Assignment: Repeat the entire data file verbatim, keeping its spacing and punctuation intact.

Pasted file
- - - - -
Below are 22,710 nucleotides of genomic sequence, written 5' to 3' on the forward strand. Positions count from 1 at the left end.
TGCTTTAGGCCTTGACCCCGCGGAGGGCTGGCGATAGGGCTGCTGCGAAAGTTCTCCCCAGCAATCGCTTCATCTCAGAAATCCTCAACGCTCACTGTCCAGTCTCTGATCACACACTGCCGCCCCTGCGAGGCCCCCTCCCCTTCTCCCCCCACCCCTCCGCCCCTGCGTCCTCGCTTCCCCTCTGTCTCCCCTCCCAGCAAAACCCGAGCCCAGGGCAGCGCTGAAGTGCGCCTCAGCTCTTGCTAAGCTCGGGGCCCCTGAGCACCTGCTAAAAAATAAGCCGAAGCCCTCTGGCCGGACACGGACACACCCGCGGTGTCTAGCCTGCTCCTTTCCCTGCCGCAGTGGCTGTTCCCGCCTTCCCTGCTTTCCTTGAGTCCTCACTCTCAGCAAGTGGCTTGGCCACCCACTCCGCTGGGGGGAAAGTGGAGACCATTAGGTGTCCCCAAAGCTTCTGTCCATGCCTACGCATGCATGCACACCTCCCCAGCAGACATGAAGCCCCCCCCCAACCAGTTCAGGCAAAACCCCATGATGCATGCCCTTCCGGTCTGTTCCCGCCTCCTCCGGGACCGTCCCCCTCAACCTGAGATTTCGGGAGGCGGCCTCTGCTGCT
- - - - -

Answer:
Below are 22,710 nucleotides of genomic sequence, written 5' to 3' on the forward strand. Positions count from 1 at the left end.
TGCTTTAGGCCTTGACCCCGCGGAGGGCTGGCGATAGGGCTGCTGCGAAAGTTCTCCCCAGCAATCGCTTCATCTCAGAAATCCTCAACGCTCACTGTCCAGTCTCTGATCACACACTGCCGCCCCTGCGAGGCCCCCTCCCCTTCTCCCCCCACCCCTCCGCCCCTGCGTCCTCGCTTCCCCTCTGTCTCCCCTCCCAGCAAAACCCGAGCCCAGGGCAGCGCTGAAGTGCGCCTCAGCTCTTGCTAAGCTCGGGGCCCCTGAGCACCTGCTAAAAAATAAGCCGAAGCCCTCTGGCCGGACACGGACACACCCGCGGTGTCTAGCCTGCTCCTTTCCCTGCCGCAGTGGCTGTTCCCGCCTTCCCTGCTTTCCTTGAGTCCTCACTCTCAGCAAGTGGCTTGGCCACCCACTCCGCTGGGGGGAAAGTGGAGACCATTAGGTGTCCCCAAAGCTTCTGTCCATGCCTACGCATGCATGCACACCTCCCCAGCAGACATGAAGCCCCCCCCCAACCAGTTCAGGCAAAACCCCATGATGCATGCCCTTCCGGTCTGTTCCCGCCTCCTCCGGGACCGTCCCCCTCAACCTGAGATTTCGGGAGGCGGCCTCTGCTGCT